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Global Focus

2018 in retrospect: France

Audio 13:48
Fireworks at the Eiffel Tower during Bastille Day celebrations, July 14, 2018
Fireworks at the Eiffel Tower during Bastille Day celebrations, July 14, 2018 REUTERS/Gonzalo Fuentes

France's year of blue and yellow -  blue football jerseys in summer as the world's football champions. Yellow vests in winter for violent protests against government policy. Here is a look at the main events that marked French politics and society in 2018.

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France wins the FIFA World cup

On 15 July 2018, France became "champions du monde" for the second time in World Cup history.

France beat Croatia 4-2 in a match that media called one of the most exciting World Cup finals of the modern era.

French stars like Kylian Mpabbe, Antoine Griezmann, Olivier Giroud, Ngolo Kante and Paul Pogba became national heroes, along with the team's coach Didier Deschamps.

'Benallagate' 

In July, a scandal marked the beginning of a long period of political turmoil in France.

Alexandre Benalla, a former security aide to President Emmanuel Macron was filmed manhandling protesters during a May Day rally.

Under public and media pressure, Benalla was dismissed from the Elysées Palace, while President Macron took responsibility for the incident.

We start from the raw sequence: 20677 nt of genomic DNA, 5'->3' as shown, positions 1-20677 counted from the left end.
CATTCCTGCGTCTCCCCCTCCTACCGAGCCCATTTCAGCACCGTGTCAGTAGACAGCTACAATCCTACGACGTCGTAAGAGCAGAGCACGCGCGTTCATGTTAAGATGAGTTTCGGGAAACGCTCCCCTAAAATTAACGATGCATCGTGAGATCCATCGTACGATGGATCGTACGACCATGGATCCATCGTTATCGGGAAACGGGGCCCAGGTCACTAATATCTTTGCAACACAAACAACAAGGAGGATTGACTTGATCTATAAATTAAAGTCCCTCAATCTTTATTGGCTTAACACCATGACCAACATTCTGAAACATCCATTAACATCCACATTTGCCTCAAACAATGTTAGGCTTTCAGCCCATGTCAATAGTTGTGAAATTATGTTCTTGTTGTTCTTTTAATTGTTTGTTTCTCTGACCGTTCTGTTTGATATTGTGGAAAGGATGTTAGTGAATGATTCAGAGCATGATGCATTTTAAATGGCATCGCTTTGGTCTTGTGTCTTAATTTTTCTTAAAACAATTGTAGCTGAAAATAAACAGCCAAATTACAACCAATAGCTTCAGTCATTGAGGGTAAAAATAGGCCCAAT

A month later, in August, Environment Minister Nicolas Hulot, probably the most popular minister of Macron's government, resigned on national radio.

This was followed by the resignation of Interior Minister Gérard Collomb, another key government figure.

A cabinet reshuffle followed in which former socialist MP Christophe Castaner was appointed as France's new Interior Minister.

The Yellow Vests

Political turmoil in France climaxed with the Yellow Vest Movement at the end of the year.

The phenomenon started out as a grassroots movement against a new fuel tax implemented by President Macron.

But the movement spread across other domains and protests soon turned violent.

There were unimaginable scenes in Paris for several weekends from 17 November – armoured cars, tear gas, vandalism and looting.

Macron, who initially remained aloof, was forced to intervene personally with measures like a raise in minimum salary and tax cuts for the retired.

This – or perhaps the nearing Christmas holidays – saw the movement to lose steam towards the end of the year.

Protesters turned up in fewer numbers, though the violence of some participants continued to mar a largely peaceful movement.

The movement was ongoing at the end of 2018.

Other events in France

Holocaust survivor and French politician Simone Veil became the fifth woman to find a resting place at Paris' Panthéon mausoleum.

President Emmanuel Macron welcomed some 80 world leaders in Paris to commemorate 100 years since the World War I Armistice.

Two terrorist attacks – at a supermarket in the southern town of Trebes and a Christmas market in Strasbourg left ten people dead and dozens injured.

The deaths of popular French rock star Johnny Hallyday, and of the legendary Frenco-Armenian crooner Charles Aznavour.

(Report by Arnab Béranger)

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